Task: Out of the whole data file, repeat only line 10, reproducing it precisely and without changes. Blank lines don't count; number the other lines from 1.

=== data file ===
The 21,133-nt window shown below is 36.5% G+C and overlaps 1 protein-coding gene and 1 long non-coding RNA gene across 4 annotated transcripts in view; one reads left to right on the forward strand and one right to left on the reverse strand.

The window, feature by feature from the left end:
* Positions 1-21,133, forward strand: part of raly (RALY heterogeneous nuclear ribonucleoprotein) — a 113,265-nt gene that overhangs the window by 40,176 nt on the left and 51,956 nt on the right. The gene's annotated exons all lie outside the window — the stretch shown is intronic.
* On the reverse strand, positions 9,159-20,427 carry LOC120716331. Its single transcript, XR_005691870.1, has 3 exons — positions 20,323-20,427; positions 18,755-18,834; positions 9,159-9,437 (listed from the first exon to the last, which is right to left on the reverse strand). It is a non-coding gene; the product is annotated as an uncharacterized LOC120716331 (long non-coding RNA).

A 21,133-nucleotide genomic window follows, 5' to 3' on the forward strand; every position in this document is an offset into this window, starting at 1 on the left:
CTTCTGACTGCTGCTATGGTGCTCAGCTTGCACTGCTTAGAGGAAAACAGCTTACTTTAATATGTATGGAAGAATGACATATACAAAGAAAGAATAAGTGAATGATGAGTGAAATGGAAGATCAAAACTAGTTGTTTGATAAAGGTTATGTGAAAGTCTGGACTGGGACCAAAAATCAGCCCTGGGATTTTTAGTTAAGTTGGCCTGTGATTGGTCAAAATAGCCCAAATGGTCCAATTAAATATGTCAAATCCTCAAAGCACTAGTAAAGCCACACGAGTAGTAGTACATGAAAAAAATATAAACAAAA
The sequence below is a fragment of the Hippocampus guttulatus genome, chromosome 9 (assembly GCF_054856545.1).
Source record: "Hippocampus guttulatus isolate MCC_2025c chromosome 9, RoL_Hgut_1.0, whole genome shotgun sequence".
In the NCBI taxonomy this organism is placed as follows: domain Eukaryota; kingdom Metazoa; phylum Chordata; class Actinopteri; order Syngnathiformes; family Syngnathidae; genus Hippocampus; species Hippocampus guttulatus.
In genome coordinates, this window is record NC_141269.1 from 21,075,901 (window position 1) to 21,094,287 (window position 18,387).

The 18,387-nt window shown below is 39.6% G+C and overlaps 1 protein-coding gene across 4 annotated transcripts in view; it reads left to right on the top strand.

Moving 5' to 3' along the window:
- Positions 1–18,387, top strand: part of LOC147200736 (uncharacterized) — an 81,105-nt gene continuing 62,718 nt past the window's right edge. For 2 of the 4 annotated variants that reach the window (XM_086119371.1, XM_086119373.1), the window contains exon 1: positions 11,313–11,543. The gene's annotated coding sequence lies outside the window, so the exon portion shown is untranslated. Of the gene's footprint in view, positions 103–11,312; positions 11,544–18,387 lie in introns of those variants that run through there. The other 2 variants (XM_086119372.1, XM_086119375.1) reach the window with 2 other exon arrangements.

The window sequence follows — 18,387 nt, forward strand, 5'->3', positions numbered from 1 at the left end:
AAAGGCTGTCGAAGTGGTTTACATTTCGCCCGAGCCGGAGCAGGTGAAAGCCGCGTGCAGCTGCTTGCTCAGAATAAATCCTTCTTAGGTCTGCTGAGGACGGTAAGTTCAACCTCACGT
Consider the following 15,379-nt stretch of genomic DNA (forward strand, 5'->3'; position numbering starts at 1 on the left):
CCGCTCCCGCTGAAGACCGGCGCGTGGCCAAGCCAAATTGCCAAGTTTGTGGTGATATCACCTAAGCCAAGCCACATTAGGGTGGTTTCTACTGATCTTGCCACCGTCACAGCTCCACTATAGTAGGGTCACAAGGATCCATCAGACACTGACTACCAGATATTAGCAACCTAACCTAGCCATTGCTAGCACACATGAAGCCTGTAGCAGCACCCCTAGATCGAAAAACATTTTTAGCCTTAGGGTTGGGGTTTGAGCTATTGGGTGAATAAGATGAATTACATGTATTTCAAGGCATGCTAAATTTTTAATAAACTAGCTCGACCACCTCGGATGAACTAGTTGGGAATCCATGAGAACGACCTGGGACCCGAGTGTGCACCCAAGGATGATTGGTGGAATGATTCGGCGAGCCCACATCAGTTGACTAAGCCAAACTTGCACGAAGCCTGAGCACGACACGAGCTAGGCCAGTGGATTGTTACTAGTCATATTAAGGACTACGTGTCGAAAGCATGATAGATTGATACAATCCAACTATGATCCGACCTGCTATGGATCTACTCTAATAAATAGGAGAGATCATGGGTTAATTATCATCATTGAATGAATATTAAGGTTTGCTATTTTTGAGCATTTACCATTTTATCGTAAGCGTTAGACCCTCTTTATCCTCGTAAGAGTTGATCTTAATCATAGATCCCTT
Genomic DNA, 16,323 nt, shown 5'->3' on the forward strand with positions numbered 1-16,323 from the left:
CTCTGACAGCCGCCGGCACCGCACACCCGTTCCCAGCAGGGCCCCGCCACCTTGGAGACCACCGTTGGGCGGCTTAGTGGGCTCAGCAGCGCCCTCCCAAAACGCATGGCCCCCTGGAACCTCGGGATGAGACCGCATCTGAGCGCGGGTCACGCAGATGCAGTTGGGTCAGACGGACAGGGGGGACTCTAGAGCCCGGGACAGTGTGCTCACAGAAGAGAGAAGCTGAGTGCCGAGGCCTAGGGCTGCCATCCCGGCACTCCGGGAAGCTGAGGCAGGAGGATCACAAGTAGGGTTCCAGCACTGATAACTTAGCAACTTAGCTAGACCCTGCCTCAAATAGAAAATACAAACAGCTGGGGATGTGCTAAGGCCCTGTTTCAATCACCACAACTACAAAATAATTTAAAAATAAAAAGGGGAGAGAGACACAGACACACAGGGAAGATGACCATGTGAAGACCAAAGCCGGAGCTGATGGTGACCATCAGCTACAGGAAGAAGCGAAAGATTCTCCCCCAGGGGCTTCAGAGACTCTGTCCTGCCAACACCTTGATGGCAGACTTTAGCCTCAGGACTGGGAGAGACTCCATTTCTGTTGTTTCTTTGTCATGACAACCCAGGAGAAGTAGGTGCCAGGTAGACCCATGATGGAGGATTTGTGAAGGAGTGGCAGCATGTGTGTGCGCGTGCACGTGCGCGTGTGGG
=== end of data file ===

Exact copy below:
In genome coordinates, this window is record NC_141269.1 from 21,075,901 (window position 1) to 21,094,287 (window position 18,387).